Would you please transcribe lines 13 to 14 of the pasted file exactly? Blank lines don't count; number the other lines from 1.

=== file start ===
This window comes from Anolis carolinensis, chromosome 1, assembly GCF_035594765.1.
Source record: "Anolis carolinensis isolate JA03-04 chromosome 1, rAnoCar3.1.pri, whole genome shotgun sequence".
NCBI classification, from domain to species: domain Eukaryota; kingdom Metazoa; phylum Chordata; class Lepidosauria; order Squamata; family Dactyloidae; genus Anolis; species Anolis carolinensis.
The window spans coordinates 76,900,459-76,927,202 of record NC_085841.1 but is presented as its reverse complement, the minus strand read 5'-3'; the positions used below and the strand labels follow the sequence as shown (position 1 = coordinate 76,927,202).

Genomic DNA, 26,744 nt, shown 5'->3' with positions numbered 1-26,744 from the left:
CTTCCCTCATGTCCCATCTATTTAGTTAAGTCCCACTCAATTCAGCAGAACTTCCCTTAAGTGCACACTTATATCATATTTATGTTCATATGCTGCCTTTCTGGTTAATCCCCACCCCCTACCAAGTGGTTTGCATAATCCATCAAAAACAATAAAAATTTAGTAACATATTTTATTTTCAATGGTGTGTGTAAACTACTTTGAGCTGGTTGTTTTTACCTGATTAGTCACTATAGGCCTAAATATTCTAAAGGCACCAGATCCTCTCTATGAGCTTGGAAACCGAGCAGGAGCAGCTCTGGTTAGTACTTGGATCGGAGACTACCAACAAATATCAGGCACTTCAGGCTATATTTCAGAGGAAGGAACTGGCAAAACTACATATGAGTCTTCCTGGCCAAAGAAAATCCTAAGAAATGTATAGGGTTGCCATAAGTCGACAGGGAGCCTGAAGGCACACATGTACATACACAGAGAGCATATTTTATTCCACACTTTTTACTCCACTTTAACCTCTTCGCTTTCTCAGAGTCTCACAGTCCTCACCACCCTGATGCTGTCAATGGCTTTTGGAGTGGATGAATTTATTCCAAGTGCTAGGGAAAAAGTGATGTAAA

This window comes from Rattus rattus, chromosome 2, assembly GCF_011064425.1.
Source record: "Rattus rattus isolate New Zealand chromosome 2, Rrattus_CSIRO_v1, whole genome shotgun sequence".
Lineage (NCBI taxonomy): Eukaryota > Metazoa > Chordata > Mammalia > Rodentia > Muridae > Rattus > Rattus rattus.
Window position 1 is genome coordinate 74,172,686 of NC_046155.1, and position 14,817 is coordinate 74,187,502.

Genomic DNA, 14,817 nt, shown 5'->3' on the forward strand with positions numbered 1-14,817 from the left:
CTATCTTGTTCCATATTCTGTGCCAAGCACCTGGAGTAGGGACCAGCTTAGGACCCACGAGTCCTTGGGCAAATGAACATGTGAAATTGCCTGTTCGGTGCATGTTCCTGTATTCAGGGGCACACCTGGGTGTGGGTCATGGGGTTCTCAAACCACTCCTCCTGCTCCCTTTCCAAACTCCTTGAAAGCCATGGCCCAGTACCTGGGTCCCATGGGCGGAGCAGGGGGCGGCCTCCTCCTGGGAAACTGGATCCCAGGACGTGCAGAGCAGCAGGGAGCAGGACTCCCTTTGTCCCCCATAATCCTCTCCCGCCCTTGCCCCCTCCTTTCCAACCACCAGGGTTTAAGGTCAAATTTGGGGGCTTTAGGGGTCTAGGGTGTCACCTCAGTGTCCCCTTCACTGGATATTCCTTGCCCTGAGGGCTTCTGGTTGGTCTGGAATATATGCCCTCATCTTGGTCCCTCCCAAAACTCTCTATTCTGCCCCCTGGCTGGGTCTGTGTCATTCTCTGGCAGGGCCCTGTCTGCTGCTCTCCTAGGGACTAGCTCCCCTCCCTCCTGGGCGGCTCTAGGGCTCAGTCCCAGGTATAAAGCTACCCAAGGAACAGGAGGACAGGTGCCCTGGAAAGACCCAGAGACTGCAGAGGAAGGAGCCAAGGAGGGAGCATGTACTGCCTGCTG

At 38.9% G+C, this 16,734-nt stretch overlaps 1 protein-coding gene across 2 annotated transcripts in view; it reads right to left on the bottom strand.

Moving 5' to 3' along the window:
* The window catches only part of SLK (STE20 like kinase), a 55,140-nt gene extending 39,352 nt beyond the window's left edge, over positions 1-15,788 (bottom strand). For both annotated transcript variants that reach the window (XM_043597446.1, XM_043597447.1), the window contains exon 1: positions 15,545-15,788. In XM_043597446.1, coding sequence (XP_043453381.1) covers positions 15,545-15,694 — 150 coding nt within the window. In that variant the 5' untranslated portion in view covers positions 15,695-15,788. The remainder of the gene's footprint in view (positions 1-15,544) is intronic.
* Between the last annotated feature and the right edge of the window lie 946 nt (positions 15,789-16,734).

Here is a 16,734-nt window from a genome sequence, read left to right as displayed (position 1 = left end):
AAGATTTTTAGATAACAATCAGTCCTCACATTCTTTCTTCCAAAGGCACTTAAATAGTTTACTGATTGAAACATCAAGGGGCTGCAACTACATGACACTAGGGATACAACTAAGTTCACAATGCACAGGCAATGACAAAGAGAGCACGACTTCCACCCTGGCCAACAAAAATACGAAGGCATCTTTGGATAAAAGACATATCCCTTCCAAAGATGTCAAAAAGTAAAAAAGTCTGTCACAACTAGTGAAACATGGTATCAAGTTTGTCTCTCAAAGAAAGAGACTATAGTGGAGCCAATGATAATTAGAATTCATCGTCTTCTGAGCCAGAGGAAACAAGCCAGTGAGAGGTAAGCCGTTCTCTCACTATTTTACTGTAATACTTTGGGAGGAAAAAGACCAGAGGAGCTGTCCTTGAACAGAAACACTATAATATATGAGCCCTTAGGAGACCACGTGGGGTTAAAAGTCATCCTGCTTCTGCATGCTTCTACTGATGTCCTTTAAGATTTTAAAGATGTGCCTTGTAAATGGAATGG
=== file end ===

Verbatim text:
At 38.9% G+C, this 16,734-nt stretch overlaps 1 protein-coding gene across 2 annotated transcripts in view; it reads right to left on the bottom strand.

Moving 5' to 3' along the window: